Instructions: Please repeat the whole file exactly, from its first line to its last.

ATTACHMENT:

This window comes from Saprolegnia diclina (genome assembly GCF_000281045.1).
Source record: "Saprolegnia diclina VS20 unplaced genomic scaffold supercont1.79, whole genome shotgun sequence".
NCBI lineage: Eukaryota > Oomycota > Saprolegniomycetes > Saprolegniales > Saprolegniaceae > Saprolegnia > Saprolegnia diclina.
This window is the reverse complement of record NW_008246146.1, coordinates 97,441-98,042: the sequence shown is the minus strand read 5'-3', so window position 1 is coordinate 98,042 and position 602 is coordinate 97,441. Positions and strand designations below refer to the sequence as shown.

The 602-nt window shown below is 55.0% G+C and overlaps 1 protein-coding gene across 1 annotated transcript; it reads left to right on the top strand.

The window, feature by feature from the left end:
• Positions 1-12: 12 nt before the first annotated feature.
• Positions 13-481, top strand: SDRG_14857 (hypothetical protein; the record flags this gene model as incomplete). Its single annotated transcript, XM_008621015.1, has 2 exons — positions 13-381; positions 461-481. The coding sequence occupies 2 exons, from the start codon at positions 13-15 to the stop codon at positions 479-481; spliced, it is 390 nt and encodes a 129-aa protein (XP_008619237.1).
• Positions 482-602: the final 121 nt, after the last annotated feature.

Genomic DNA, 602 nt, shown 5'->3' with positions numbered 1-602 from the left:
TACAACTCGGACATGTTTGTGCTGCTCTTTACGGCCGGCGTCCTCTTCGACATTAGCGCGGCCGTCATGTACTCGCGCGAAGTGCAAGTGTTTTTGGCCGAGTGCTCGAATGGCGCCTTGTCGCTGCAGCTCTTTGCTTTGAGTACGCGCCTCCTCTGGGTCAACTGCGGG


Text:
This window comes from Saprolegnia diclina (genome assembly GCF_000281045.1).
Source record: "Saprolegnia diclina VS20 unplaced genomic scaffold supercont1.79, whole genome shotgun sequence".
NCBI lineage: Eukaryota > Oomycota > Saprolegniomycetes > Saprolegniales > Saprolegniaceae > Saprolegnia > Saprolegnia diclina.
This window is the reverse complement of record NW_008246146.1, coordinates 97,441-98,042: the sequence shown is the minus strand read 5'-3', so window position 1 is coordinate 98,042 and position 602 is coordinate 97,441. Positions and strand designations below refer to the sequence as shown.

The 602-nt window shown below is 55.0% G+C and overlaps 1 protein-coding gene across 1 annotated transcript; it reads left to right on the top strand.

The window, feature by feature from the left end:
• Positions 1-12: 12 nt before the first annotated feature.
• Positions 13-481, top strand: SDRG_14857 (hypothetical protein; the record flags this gene model as incomplete). Its single annotated transcript, XM_008621015.1, has 2 exons — positions 13-381; positions 461-481. The coding sequence occupies 2 exons, from the start codon at positions 13-15 to the stop codon at positions 479-481; spliced, it is 390 nt and encodes a 129-aa protein (XP_008619237.1).
• Positions 482-602: the final 121 nt, after the last annotated feature.

Genomic DNA, 602 nt, shown 5'->3' with positions numbered 1-602 from the left:
TACAACTCGGACATGTTTGTGCTGCTCTTTACGGCCGGCGTCCTCTTCGACATTAGCGCGGCCGTCATGTACTCGCGCGAAGTGCAAGTGTTTTTGGCCGAGTGCTCGAATGGCGCCTTGTCGCTGCAGCTCTTTGCTTTGAGTACGCGCCTCCTCTGGGTCAACTGCGGG